Arms full of groceries, I plodded along Lochrain Place, place referring to a small (usually residential) side-road. I was a block from home, and a two blocks from Home street, where stood the Scotmid cooperative, origin of my groceries, full of “Wild Rocket” (pronounced roCKET or arugula), “Corgette” (Zucchini to me) and “Gammon Steaks” (ham?). A man on a bicycle stopped and asked me how to find Union Canal. I replied that the construction site forced one to go first on to Fountainbridge, before turning just before the Tesco Express. He thanked me and commented:
“Look at me, a local, having to ask a foreigner for directions.”
I smiled and thought little of the encounter except that the man was quite right to be out and about on such a beautiful day. I dropped of my groceries and picked up my flatmate Christofferson; inspired, the two of us set off for a walk. We walked down West Port to Grassmarket, where the sunny Saturday afternoon had attracted tourists and residents alike. The Edinburgh Castle loomed overhead, and we climbed its hill on the aptly named Castlewynd stairs, a scenic and quick route to the Royal Mile and Princes Street. Canvassers lined the streets, proselytizing independence, and distributing leaflets. We skipped the Royal Mile and headed towards the National Gallery, where a large group was gathered listening to a rock band play for independence. We sat for a few minutes, and I picked through the papers I had been given, and having decided to keep them as souvenirs, determined I should collect as many as possible. But where on earth could I get a “no” leaflet? I had seen precious few all week. Christofferson suggested we climb the Scott Monument, from which we could survey the city center. I agreed, eager to climb the monument for the first time.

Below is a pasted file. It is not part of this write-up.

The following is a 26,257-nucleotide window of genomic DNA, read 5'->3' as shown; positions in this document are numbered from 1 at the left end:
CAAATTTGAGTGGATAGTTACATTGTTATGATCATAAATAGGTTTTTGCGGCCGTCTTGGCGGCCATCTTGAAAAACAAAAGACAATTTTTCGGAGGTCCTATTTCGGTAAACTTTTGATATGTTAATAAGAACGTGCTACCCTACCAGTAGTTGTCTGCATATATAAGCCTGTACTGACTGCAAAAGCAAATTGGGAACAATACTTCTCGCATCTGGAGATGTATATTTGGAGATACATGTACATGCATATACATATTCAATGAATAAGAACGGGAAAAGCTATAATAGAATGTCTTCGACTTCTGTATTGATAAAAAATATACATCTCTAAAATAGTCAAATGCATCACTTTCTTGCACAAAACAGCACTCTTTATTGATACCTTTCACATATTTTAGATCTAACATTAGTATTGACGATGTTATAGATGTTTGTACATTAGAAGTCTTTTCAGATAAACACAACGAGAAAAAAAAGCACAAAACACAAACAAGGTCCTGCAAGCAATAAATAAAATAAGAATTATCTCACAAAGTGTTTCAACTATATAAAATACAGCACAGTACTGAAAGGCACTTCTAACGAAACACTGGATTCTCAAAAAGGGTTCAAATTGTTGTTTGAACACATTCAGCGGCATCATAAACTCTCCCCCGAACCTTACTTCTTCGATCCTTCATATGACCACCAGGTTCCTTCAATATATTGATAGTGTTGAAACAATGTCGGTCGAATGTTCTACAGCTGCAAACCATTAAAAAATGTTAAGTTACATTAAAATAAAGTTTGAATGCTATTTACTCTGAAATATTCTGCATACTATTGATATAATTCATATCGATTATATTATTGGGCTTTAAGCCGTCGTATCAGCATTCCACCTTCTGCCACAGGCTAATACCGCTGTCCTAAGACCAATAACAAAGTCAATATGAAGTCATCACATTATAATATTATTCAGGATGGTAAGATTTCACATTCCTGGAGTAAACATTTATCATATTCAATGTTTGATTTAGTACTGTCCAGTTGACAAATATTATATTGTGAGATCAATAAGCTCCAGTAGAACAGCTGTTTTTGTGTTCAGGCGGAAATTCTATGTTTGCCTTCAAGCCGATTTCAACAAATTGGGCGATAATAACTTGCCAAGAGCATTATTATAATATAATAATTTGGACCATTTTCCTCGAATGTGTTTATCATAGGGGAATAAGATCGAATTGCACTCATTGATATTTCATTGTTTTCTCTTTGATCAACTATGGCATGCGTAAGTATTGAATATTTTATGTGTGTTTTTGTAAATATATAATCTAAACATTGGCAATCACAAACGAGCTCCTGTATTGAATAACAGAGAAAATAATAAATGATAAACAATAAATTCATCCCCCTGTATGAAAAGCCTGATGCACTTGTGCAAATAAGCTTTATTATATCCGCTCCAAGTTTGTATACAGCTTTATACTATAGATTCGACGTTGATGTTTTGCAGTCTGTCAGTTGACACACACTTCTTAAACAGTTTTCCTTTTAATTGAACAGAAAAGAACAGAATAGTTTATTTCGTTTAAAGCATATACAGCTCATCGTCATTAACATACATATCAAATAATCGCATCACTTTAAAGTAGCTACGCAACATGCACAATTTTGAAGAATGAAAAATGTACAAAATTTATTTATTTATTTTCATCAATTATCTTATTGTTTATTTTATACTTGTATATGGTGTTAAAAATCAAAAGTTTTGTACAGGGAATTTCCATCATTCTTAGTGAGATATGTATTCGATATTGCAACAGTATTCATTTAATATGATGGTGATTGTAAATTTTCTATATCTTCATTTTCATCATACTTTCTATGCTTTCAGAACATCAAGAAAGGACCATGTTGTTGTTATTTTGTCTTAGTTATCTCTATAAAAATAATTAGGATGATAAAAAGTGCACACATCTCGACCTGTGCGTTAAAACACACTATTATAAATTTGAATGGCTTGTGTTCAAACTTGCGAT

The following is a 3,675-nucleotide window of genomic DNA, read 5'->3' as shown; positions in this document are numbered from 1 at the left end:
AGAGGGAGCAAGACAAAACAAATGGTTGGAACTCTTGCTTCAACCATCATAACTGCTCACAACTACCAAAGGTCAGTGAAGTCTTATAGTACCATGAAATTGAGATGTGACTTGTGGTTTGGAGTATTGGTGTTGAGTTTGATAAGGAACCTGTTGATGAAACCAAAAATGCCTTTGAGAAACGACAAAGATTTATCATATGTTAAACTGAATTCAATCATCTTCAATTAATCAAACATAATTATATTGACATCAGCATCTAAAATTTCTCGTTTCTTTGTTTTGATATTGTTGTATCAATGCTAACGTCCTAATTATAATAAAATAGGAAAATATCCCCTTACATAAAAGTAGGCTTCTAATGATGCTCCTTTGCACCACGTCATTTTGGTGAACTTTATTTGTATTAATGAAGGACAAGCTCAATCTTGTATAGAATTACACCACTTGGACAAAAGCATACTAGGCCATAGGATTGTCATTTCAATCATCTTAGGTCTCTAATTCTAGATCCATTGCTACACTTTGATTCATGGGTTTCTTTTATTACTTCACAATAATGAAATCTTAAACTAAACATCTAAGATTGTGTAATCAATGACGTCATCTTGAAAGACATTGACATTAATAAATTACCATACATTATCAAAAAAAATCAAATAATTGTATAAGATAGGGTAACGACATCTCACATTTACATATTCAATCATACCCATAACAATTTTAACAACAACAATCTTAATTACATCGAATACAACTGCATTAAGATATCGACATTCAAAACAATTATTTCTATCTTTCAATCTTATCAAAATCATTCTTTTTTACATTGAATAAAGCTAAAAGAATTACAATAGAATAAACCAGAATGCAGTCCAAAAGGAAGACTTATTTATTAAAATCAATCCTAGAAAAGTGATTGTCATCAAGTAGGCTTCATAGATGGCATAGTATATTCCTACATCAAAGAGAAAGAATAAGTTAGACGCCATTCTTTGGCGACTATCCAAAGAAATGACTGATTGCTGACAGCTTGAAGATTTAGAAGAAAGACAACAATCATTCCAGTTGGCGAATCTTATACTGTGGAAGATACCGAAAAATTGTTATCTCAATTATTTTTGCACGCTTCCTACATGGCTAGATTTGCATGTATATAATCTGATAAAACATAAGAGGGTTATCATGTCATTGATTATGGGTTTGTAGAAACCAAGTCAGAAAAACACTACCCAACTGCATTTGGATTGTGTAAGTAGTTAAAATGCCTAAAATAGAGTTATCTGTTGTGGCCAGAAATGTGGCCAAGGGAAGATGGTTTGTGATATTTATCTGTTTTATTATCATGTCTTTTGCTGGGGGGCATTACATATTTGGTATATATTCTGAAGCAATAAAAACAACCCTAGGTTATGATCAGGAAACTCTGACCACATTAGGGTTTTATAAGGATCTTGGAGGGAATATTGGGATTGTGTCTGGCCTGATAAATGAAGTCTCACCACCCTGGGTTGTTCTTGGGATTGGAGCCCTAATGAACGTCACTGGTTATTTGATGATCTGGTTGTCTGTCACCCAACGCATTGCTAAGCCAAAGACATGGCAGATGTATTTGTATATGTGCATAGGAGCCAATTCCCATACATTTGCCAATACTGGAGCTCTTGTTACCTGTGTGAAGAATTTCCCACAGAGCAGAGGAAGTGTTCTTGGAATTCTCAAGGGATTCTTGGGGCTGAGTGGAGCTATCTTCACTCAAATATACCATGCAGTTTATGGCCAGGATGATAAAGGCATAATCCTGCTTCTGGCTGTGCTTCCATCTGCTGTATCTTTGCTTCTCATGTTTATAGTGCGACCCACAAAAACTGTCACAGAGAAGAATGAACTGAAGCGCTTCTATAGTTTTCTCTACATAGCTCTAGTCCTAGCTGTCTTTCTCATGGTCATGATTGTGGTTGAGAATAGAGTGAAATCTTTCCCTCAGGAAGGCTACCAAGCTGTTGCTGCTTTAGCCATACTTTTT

Before the monument, next to the street, a heavy-set middle aged man dressed in tweed sat on a stool, holding a large sign which read: “Please Don’t Leave Us,” On the other side of a black metal fence, the kind which lines many of the parks of Edinburgh, a group of young persons questioned him sharply on economic figures and defense policies. We were close enough to hear his response:
“I don’t know the figures, I am not a politician; I just drove up from London. All I know is that we are stronger together.”
He looked worn-out– whether from the drive or accurate and persistent questioning of the young I never discovered– but not frustrated, just pleading, like a babysitter in the face of insurmountable children.
We walked on, and climbed the monument, which awarded a terrific view of the surrounding area, but did not reveal any obvious group of nay-sayers. To our delight, we spotted a massive “Yes” on the hillside of Arthur’s Seat. There was some commotion behind us, and we turned to see a young couple, looking as if they had just backpacked the highlands. They quickly rolled out a large banner, and threw it over the edge of the monument, their faces radiant with joy. It was a huge Scottish flag with a large “YES” across the middle. They hugged, and looked out over the city, beaming, like the pope gazing over the Vatican. A loud, stern voice could be heard over the intercom:
“Take that down, NOW.”
I thought it was loud, but the couple was in ignorant bliss due to their success. Christofferson and I walked down the monument sat on a bench overlooking the Princes Street gardens. We ate a small lunch of cheese and bread, and, our hunger satisfied, relaxed in the sun, just as one should on a Saturday afternoon. The Castle loomed over the landscape, seemingly unchanged. The street names on the other hand, seem to change every other block.
photographs courtesy of the wonderful Christofferson
these events took place September 16, two days before the Scottish Independence Referendum